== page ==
Indus Trade


Seals found from the remains of Indus civilization show that the towns were in contact with one another. It is assumed that these seals were used during business and commercial transactions. Models of carts give us an idea of their use for transportation of goods from one place to another. About the trade policies of the Indus people we cannot elaborate except that they had adopted different modes of trade. The exchange varied from villages to villages. Trade in perishable items was also common but only at local scale. Rice grown at Lothal was supplied to other cities. Although agriculture was the base of Indus civilization, trade was equally in vogue.

When Mesopotamia was passing through the stage of decline, Indus civilization was flourishing and the two civilizations were in state of communication with each other. Mesopotamian script was found on Indus pottery and seals and an official translator of Indus language was employed in the court of Mesopotamia. Concept of baked bricks was borrowed from Mesopotamia and Mesopotamian designs were also used for decoration on Indus artifacts whereas on the graves in Mesopotamia, Indus pottery was found. Square seals commonly used in Indus and the cylindrical ones in Mesopotamia, both have been found in each other’s land. All these show that the two civilizations had established trade relations with each other via sea as well as land routes, i.e. from Iraq to Iran. In Mesopotamian language, the words of Meluha, Dilmun and Makan were used for Indus, Bahrain and Makran (coast) respectively. Moreover button-like seals, which were typical of neither Indus nor Mesopotamia, have been found. It shows that they had wide trade contacts with others also. Physical evidence has been duly found in Afghanistan, Persia, Ur, Kish, Lagash, Akkad and other important cities of Mesopotamia.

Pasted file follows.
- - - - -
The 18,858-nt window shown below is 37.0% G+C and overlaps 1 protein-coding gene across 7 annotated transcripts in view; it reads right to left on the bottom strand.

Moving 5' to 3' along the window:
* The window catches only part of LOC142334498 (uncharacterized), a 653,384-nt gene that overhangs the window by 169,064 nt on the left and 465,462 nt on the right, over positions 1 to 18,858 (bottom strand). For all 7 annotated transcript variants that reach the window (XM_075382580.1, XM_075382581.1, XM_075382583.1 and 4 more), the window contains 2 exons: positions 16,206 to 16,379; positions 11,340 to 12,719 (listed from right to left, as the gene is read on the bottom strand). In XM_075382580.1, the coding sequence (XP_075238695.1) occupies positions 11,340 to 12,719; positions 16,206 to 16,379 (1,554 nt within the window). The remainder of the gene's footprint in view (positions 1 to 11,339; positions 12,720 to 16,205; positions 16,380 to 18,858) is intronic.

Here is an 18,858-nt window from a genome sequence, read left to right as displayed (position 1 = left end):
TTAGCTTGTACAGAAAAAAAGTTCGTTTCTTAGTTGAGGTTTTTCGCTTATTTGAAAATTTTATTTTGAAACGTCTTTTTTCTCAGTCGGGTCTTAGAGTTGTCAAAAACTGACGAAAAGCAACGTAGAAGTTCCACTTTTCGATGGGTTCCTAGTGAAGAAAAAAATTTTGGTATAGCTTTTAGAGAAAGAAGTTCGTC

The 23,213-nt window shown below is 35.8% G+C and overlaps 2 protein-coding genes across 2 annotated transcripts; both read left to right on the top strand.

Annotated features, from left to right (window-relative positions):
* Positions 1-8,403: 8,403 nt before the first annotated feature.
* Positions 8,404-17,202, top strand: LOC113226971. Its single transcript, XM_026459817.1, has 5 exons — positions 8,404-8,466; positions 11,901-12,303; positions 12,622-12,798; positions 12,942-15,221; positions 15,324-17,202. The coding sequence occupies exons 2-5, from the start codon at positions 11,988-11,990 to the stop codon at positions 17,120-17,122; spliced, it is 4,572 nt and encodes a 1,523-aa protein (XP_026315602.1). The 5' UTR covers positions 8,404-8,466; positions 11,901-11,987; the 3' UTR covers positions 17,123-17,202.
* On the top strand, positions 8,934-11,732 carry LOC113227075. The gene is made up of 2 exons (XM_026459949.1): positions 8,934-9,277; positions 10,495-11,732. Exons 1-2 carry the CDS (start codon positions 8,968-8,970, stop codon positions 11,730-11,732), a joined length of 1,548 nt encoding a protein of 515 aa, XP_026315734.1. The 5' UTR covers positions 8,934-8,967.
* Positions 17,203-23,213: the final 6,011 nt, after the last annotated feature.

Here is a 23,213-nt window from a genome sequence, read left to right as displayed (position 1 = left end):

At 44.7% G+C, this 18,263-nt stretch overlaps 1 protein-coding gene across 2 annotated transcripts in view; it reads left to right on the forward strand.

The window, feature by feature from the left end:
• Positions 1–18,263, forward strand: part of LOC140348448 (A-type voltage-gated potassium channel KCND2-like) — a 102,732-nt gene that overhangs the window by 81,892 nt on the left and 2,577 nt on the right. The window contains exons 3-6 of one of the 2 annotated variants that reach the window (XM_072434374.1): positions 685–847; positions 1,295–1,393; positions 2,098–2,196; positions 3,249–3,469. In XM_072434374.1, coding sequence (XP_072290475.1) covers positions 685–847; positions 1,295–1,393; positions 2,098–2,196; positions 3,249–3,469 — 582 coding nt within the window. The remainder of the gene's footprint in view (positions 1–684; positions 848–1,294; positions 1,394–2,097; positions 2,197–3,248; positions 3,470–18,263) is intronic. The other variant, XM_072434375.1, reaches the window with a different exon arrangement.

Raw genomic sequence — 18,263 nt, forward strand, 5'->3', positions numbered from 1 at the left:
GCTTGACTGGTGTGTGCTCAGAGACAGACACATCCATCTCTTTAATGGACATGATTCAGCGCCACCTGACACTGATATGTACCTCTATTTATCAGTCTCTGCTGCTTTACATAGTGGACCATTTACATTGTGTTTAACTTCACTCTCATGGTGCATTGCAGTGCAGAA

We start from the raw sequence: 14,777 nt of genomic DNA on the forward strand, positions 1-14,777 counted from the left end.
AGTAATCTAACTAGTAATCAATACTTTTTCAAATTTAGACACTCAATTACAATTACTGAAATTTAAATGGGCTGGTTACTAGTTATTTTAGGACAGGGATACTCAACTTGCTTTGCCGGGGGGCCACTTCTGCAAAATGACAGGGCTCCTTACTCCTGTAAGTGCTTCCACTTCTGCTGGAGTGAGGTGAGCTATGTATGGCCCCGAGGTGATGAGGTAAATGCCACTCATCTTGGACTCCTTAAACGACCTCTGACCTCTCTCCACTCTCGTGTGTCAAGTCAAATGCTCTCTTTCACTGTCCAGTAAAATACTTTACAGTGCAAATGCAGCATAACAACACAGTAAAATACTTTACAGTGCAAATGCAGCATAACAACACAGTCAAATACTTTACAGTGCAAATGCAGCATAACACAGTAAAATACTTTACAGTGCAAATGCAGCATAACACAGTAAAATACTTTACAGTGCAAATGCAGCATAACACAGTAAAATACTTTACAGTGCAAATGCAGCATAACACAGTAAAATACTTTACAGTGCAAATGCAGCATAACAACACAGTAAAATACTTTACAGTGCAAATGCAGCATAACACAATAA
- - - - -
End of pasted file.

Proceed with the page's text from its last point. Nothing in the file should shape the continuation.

The imports were gold from South India, silver from the borders of Afghanistan and Rajisthan, precious stones like Turquoise (firoza) from Persia, Lapis Lazuli from Afghanistan and Jade from Burma side. The major exports included, cotton, ivory, wood, spices, monkeys and tusks of elephants.

This article was last updated on Monday, Jan 03, 2005